Collie Boys: Australian Mining Corps in WWI

Lest we forget: Six of the eight members of the Collie Boys 3rd Tunnelling Company who will be talked about in next week's article. Photo: Supplied.

Lest we forget: Six of the eight members of the Collie Boys 3rd Tunnelling Company who will be talked about in next week's article. Photo: Supplied.

The Australian Mining Corps was formed during WW1 when it was suggested that the exceptional skills of the Australian mining industry could be utilised at the front.

In 1915, 1000 men from all over Australia were assembled in NSW for military training in the Mining Corps.

The 1st, 2nd and 3rd Australian Tunnelling Companies were formed.

It was not surprising that among them were miners from the coalfields of Collie.

After training, the three companies embarked for France in May, 1915.

The 1st Australian tunnelling company was despatched to Ypres and worked on the infamous Hill 60 operations.

The 2nd Coy went to Neuville, and the 3rd Coy to Fauquissart for work on Hill 70.

Typically, tunnels were dug by hand using a technique called 'clay kicking'.

Tunnellers lay on a plank angled away from the working face using a digging tool, which had a cuplike rounded end, between their legs with their feet.

The tool was turned manually and the soil was silently removed then placed in sand bags and passed out of the tunnel through a chain of men.

Silence was imperative any sound could alert the enemy with dire consequences, including exploding charges which collapsed tunnels killing those trapped inside.

Occasionally the tunnellers would encounter German tunnellers engaged in the same task and underground hand to hand fighting took place.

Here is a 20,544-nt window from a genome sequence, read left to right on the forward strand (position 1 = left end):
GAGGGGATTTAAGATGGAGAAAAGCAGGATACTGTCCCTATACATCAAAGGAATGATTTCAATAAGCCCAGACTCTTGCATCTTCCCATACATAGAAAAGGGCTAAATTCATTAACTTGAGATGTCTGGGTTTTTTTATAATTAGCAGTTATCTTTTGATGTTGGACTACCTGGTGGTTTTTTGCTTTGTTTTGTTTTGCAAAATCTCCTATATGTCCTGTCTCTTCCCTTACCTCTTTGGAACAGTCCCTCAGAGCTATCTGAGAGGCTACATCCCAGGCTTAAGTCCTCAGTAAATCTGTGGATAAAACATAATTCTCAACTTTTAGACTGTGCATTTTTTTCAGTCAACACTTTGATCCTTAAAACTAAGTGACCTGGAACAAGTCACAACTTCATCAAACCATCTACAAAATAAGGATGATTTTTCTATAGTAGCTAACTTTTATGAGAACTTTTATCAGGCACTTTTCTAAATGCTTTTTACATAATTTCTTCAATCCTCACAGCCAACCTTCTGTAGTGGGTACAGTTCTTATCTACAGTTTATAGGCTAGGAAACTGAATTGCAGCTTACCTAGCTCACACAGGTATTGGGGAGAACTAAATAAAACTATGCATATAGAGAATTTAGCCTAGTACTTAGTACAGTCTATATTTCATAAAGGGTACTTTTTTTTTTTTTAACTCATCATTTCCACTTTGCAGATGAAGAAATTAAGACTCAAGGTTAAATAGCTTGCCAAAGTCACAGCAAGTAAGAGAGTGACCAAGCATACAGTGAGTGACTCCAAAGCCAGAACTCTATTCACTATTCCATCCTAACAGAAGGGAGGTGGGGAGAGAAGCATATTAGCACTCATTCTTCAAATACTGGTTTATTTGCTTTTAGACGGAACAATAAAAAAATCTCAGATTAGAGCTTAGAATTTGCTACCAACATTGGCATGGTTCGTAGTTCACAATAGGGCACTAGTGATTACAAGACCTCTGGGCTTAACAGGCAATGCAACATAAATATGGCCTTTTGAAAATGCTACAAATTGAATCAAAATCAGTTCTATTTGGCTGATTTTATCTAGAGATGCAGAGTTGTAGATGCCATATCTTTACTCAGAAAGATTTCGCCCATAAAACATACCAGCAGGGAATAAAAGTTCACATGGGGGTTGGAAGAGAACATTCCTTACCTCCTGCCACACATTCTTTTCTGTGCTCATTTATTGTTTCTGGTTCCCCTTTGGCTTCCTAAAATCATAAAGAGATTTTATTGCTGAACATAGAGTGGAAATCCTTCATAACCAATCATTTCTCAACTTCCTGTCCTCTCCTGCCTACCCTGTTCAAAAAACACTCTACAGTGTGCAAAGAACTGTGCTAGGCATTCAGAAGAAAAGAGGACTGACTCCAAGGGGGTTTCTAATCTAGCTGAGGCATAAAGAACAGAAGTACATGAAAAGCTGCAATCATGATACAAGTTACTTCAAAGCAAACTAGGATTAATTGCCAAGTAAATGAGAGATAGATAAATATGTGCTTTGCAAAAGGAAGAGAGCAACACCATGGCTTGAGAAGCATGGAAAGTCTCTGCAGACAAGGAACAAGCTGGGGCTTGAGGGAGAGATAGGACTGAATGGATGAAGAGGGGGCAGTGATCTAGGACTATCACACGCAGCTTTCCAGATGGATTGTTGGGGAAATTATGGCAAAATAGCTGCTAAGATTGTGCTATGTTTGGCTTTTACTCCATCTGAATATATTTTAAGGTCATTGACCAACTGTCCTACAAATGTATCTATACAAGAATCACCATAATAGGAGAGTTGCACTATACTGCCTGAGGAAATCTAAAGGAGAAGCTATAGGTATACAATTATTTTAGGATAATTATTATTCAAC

Networks of tunnels were constructed by both sides. The tunnels provided protection for resting soldiers, eating and medical care, away from the carnage above.

Deep mines were also sunk beneath the enemy lines, the shafts were then filled with explosives and detonated, usually before a major attack.

The largest of these explosions took place in June 1917, below the Messines Ridge, near Ypres.

Works, included the sinking of 22 mine shafts, began in late 1915.

The shafts were estimated to be a total of 8km in length below the enemy held ridge.

Hill 60 was a spoil heap from a railway cutting, which formed a small rise on the crest of Messines Ridge.

The initial works were conducted by British and Canadian tunnellers, with the 1st Australian Tunnelling Coy taking over in November 1916.

On June 7, 1917 the explosives were detonated, the blasts created one of the largest pre-nuclear explosions in history, demolishing the ridge and killing thousands of German soldiers.

The blast was reportedly heard in London, 260km away.

There were 21 miners from Colliewho served in the Mining Corps during WW1. Sadly, two Collie Boys died while on active service: 6821 William KENNY and 5400 James Rhys PRITCHARD.

A full list of Collie Boys who served in the Tunnelling Companies of the Australian Mining Corps is available at

Part 2 in next week's paper.